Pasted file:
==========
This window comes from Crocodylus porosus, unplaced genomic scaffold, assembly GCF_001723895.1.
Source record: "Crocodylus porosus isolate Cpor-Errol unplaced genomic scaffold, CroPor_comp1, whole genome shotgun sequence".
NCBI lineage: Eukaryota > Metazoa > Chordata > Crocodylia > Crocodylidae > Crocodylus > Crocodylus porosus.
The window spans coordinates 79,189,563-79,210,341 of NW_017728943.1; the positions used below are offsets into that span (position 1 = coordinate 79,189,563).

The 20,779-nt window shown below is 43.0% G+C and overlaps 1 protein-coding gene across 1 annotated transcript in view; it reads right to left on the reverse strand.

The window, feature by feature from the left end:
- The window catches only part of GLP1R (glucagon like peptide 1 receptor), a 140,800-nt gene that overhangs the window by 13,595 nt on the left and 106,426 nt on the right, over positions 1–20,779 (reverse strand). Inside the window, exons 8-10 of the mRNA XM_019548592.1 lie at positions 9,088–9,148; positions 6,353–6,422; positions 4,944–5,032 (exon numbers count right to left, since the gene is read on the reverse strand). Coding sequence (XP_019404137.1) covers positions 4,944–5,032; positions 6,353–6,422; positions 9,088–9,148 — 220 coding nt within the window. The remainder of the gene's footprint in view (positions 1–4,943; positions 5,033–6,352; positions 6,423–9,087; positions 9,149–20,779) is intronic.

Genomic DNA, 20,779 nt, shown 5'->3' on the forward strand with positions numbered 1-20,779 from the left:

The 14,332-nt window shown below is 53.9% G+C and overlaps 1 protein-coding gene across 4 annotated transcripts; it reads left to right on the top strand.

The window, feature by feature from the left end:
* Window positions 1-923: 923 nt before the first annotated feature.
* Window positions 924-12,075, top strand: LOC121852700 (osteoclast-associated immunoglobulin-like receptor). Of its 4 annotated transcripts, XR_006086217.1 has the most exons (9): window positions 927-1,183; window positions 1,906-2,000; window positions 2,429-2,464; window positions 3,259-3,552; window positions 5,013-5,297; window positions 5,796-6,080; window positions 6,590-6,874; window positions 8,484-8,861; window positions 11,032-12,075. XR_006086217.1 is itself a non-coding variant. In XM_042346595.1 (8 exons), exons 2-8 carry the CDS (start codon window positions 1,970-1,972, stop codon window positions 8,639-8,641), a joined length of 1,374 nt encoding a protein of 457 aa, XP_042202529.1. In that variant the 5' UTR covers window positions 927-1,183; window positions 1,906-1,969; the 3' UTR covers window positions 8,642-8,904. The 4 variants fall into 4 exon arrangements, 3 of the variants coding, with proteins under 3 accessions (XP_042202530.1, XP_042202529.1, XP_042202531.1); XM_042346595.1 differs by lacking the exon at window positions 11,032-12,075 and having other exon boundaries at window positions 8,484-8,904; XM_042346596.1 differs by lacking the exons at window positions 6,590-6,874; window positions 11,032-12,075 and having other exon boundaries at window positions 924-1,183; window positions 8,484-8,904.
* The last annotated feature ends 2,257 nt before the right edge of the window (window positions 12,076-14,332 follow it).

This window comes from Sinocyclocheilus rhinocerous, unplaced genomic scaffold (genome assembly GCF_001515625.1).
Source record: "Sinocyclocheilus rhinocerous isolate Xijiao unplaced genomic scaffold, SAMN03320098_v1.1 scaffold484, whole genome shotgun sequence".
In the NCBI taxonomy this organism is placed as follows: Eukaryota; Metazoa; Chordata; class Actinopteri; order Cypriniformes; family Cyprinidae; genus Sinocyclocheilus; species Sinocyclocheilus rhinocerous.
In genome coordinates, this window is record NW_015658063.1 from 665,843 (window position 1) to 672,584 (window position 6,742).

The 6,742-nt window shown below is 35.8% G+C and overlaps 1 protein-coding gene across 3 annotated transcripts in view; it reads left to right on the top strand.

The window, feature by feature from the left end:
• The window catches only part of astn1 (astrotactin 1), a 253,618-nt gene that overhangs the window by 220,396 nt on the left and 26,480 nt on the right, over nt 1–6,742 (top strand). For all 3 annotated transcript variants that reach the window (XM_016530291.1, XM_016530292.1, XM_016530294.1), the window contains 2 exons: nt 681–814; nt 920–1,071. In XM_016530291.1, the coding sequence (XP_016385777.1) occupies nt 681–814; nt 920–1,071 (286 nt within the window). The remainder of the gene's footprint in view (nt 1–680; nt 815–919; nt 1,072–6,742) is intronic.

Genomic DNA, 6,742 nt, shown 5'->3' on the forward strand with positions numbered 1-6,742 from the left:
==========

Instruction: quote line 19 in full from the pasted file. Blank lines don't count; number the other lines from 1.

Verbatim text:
The window, feature by feature from the left end: